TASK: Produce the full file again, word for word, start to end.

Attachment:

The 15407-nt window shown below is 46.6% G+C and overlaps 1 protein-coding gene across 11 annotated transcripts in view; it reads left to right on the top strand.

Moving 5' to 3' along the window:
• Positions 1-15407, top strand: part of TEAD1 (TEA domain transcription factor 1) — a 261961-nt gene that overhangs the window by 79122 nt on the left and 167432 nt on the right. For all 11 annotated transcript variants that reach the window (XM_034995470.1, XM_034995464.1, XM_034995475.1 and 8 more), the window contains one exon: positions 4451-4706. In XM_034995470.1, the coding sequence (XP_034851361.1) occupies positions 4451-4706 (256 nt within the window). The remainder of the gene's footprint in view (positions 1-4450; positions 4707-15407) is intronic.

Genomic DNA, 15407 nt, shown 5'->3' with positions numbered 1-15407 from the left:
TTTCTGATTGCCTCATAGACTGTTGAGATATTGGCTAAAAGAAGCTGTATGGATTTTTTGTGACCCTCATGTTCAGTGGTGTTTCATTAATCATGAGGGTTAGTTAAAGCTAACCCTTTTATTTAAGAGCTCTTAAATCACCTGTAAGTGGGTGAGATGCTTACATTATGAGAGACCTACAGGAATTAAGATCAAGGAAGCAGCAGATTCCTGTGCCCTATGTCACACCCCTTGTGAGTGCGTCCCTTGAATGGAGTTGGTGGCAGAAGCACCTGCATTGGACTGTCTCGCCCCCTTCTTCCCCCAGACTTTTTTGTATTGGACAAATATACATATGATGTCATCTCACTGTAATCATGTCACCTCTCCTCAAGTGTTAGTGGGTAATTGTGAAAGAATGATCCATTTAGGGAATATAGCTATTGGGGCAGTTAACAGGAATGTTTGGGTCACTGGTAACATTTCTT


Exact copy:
The 15407-nt window shown below is 46.6% G+C and overlaps 1 protein-coding gene across 11 annotated transcripts in view; it reads left to right on the top strand.

Moving 5' to 3' along the window:
• Positions 1-15407, top strand: part of TEAD1 (TEA domain transcription factor 1) — a 261961-nt gene that overhangs the window by 79122 nt on the left and 167432 nt on the right. For all 11 annotated transcript variants that reach the window (XM_034995470.1, XM_034995464.1, XM_034995475.1 and 8 more), the window contains one exon: positions 4451-4706. In XM_034995470.1, the coding sequence (XP_034851361.1) occupies positions 4451-4706 (256 nt within the window). The remainder of the gene's footprint in view (positions 1-4450; positions 4707-15407) is intronic.

Genomic DNA, 15407 nt, shown 5'->3' with positions numbered 1-15407 from the left:
TTTCTGATTGCCTCATAGACTGTTGAGATATTGGCTAAAAGAAGCTGTATGGATTTTTTGTGACCCTCATGTTCAGTGGTGTTTCATTAATCATGAGGGTTAGTTAAAGCTAACCCTTTTATTTAAGAGCTCTTAAATCACCTGTAAGTGGGTGAGATGCTTACATTATGAGAGACCTACAGGAATTAAGATCAAGGAAGCAGCAGATTCCTGTGCCCTATGTCACACCCCTTGTGAGTGCGTCCCTTGAATGGAGTTGGTGGCAGAAGCACCTGCATTGGACTGTCTCGCCCCCTTCTTCCCCCAGACTTTTTTGTATTGGACAAATATACATATGATGTCATCTCACTGTAATCATGTCACCTCTCCTCAAGTGTTAGTGGGTAATTGTGAAAGAATGATCCATTTAGGGAATATAGCTATTGGGGCAGTTAACAGGAATGTTTGGGTCACTGGTAACATTTCTT